I have a client going through a major content management system [CMS] implementation right now, so I’m eager to hear how we can learn to love our CMS. No one loves their CMS. My comments in italics.
Shows a chart from The Real Story Group I’ve seen before, demonstrating the CMS landscape. There are a LOT of options out there.
Says the “mid-market” CMS is rising fast. Documentum, Oracle, others were built for a different era when web content was viewed as a file repository, and newer CMS are more agile and iterating faster.
Content management can enable great customer experiences. It’s the technology that can make or break your ability to deliver the right content to the right person at the right time.
Cram pointing out that implementing a CMS is a multi-disciplinary project, but sometimes, content strategists aren’t actually at the table. I’ve had that happen in the past, with predictable results, but in the project we’re currently working on, business goals and content strategy have been driving the CMS project from the beginning, which is magic.
Inline text editors: Bless this man’s heart: He’s slamming the inline text editors that are so popular now. [You know, where you go to the site, and if you have the right permissions, you can click and edit the content right there on the page.] If your site is more complex than a plain old blog, you can’t use the edit-on-the-fly, front-end tools. When you have complex business rules, you need a robust CMS. Major CMS are now selling based on front-end editing, but it’s just not that valuable.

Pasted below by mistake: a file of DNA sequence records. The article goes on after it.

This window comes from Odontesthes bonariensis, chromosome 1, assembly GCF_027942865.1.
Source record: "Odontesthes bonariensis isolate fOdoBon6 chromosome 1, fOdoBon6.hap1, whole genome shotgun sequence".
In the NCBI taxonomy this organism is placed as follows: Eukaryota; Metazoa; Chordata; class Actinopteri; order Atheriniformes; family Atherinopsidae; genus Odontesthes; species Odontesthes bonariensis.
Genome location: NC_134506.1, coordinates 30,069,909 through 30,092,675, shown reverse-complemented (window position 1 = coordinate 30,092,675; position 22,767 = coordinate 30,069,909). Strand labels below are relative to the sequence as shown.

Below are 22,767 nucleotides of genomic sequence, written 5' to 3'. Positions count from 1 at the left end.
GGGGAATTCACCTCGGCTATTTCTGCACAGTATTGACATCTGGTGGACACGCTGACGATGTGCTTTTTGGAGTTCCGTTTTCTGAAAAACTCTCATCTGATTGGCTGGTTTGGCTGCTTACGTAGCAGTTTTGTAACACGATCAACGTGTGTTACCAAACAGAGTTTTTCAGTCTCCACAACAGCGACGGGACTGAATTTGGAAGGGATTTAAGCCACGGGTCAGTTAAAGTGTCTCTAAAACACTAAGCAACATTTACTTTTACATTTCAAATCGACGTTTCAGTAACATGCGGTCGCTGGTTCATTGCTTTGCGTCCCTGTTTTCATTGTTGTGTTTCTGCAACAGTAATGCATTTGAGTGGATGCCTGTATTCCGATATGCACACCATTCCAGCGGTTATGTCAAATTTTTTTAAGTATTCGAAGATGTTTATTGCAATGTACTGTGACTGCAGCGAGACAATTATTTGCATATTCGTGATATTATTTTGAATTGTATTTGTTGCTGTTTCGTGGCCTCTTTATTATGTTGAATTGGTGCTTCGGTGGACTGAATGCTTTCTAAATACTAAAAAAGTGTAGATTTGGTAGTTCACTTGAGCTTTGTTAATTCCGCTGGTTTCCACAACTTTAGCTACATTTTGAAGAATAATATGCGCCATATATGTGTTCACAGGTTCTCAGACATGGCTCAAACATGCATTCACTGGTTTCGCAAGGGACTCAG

Challenge of the occasional user: Here’s another one I’m worried about with our system. The occasional user can’t remember what they’re supposed to do. Cram’s response to that is, stop letting people in your CMS. I think this is a critical point: Who gets how much control and power in the software? Will your software let you set up a workflow to handle requests, but not allow actual access to occasional users?
The workflow myth: Everyone wants to create really complex workflows, and then they don’t work….they are too complex, or people don’t use them properly, and they create bottlenecks. So, so true.
Taxonomy: Content needs structure. Someone needs to define the structure, and that’s probably not the engineer setting up the CMS. [There should have been more laughter there, but maybe this is a pain point? Maybe no one is dealing with this? This is a BIG part of what we do every day at Creekmore.]
Content modeling: This is not really a myth, but a useful point. If you build your architecture properly, you can model content based on the choices people make. If someone chooses “prospective students” on the front page of your higher ed site, you can create a more targeted experience when they click on other pages. It’s difficult to pull off, but some complex systems today make this possible.
Moving beyond wireframes: Wireframes get used a lot to build CMS, but they don’t fully represent the content strategy. The challenge is to fully represent the content needs, the taxonomy, the business rules — the whole content strategy — when you’re setting up your CMS.
Day two problem: People don’t staff for CMS maintenance. You’ll have new initiatives, change your focus….plan to re-engineer as you go and staff/budget accordingly.